"There are many Republicans who share my view," he pointedly added.
Another South Carolina Republican, Rep. Trey Gowdy, took aim at Dowd, who had expressed hope Saturday that the "brilliant and courageous example" set by the firing of McCabe would "bring an end to the alleged Russia Collusion investigation."
Dowd's comments made it appear that Trump had something to hide, Gowdy said on "Fox News Sunday."
"The president's attorney frankly does him a disservice when he says that, and when he frames the investigation that way," said Gowdy, who chairs the House Oversight Committee and is not running for reelection.
"If you have an innocent client, Mr. Dowd, act like it."
But Gowdy said if Trump did move against Mueller, "I'm not sure the House can do a lot."
One of the few Republicans who has spoken out strongly against Trump's behavior on a wider range of issues predicted that the president would see a groundswell of opposition to any attempt to end the special counsel's investigation.
"I don't know what the designs are on Mueller, but it seems to be building toward that," Sen. Jeff Flake of Arizona said on "State of the Union."
He said he would expect "considerable pushback in the next couple of days, urging the president not to go there."
Flake has announced plans to retire from the Senate and is exploring the possibility of challenging Trump for the Republican nomination in 2020.
Democrats have long been harshly critical of Trump's stance toward the Mueller investigation. They also insist that large numbers of Republican officials are privately horrified by the president's behavior.
"I hear so many Republican senators grumble about his ethics, about his name-calling," Ohio Democratic Sen. Sherrod Brown said on NBC's "Meet the Press."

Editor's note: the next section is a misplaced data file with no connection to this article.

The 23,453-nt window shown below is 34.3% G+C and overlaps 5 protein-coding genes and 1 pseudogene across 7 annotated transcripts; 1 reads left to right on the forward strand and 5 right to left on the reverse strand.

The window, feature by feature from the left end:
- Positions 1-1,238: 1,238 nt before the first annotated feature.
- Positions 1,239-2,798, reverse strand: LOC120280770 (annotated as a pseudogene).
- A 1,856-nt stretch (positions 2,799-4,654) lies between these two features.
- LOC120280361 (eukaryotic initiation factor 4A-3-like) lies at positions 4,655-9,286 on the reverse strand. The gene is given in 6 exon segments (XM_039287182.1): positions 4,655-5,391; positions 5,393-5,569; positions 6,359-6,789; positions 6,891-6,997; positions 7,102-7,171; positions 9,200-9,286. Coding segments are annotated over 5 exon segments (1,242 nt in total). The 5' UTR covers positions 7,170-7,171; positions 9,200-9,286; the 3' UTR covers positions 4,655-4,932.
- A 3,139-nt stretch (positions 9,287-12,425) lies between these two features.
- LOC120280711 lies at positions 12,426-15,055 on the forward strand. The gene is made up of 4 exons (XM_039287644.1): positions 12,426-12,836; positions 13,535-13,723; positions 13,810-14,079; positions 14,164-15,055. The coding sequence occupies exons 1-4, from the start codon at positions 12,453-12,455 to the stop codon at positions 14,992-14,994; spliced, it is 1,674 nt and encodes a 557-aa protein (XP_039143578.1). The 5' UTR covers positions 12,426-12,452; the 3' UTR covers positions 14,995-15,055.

"I think at some point Republican enablers in the House and Senate are going to say publicly what they've been saying privately," he added. "And that's when things change and we see a president back off this kind of name-calling, not telling the truth, sending out these tweets, all that."
Sen. Marco Rubio (R-Fla), also on "Meet the Press," expressed misgivings about the circumstances of McCabe's firing, hours before his birthday would have made him eligible for the full pension.
"I don't like the way it happened," Rubio said. "He [McCabe] should have been allowed to finish through the weekend."
Although officials say the FBI's Office of Professional Responsibility laid out a case for firing McCabe in a not-yet-released internal report, Rubio said the president "obviously … doesn't like McCabe, and he's made that pretty clear now for over a year."
Oklahoma Republican James Lankford, who sits on the Senate Intelligence Committee, said on ABC's "This Week" that the investigation ought to run its course.
"I don't see the president firing him," he said of Mueller.
The issue of whether McCabe will be stripped of his retirement benefits was still unclear Sunday.
Trump appeared to demand months ago that the former deputy director be fired in time to prevent him from collecting a pension earned over two decades of FBI service. Some experts on federal employment suggested, however, that any loss of retirement income could be prevented if a member of Congress hired McCabe, thus keeping him on the federal payroll for at least a few more days.
Several lawmakers quickly offered to do so, sometimes accompanying their overtures with sardonic commentary on Twitter.
One of them, Rep. Mark Pocan (D-Wis.), tweeted, "Andrew call me. I could use a good two-day report on the biggest crime families in Washington, D.C."
Another Twitter message came from Rep. Luis V. Gutierrez, a bitter opponent of Trump's immigration policies, saying it was important to "stand up to bullies."
"If you need a federal job, call me on Monday," the Illinois Democrat said in a tweet directed at McCabe. "I am serious."
5:30 p.m.: This article was updated with a statement from White House lawyer Ty Cobb.